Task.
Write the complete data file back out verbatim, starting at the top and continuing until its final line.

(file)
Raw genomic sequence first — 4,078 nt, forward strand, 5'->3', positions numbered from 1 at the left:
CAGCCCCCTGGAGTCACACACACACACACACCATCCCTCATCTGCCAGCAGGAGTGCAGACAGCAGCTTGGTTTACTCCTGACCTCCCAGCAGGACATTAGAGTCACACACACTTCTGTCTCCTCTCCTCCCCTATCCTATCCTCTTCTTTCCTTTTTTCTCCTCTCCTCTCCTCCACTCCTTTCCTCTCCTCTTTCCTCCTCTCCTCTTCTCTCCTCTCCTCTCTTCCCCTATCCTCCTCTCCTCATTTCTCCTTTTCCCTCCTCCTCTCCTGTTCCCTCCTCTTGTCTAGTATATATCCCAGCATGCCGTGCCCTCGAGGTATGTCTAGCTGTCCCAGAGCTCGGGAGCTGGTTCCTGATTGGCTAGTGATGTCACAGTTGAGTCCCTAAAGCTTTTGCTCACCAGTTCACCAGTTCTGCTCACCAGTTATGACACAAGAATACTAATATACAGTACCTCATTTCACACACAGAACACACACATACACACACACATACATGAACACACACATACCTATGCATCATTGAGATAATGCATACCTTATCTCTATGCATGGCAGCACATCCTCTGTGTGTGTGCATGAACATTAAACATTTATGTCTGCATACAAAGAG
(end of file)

Raw genomic sequence first — 4,078 nt, forward strand, 5'->3', positions numbered from 1 at the left:
CAGCCCCCTGGAGTCACACACACACACACACCATCCCTCATCTGCCAGCAGGAGTGCAGACAGCAGCTTGGTTTACTCCTGACCTCCCAGCAGGACATTAGAGTCACACACACTTCTGTCTCCTCTCCTCCCCTATCCTATCCTCTTCTTTCCTTTTTTCTCCTCTCCTCTCCTCCACTCCTTTCCTCTCCTCTTTCCTCCTCTCCTCTTCTCTCCTCTCCTCTCTTCCCCTATCCTCCTCTCCTCATTTCTCCTTTTCCCTCCTCCTCTCCTGTTCCCTCCTCTTGTCTAGTATATATCCCAGCATGCCGTGCCCTCGAGGTATGTCTAGCTGTCCCAGAGCTCGGGAGCTGGTTCCTGATTGGCTAGTGATGTCACAGTTGAGTCCCTAAAGCTTTTGCTCACCAGTTCACCAGTTCTGCTCACCAGTTATGACACAAGAATACTAATATACAGTACCTCATTTCACACACAGAACACACACATACACACACACATACATGAACACACACATACCTATGCATCATTGAGATAATGCATACCTTATCTCTATGCATGGCAGCACATCCTCTGTGTGTGTGCATGAACATTAAACATTTATGTCTGCATACAAAGAG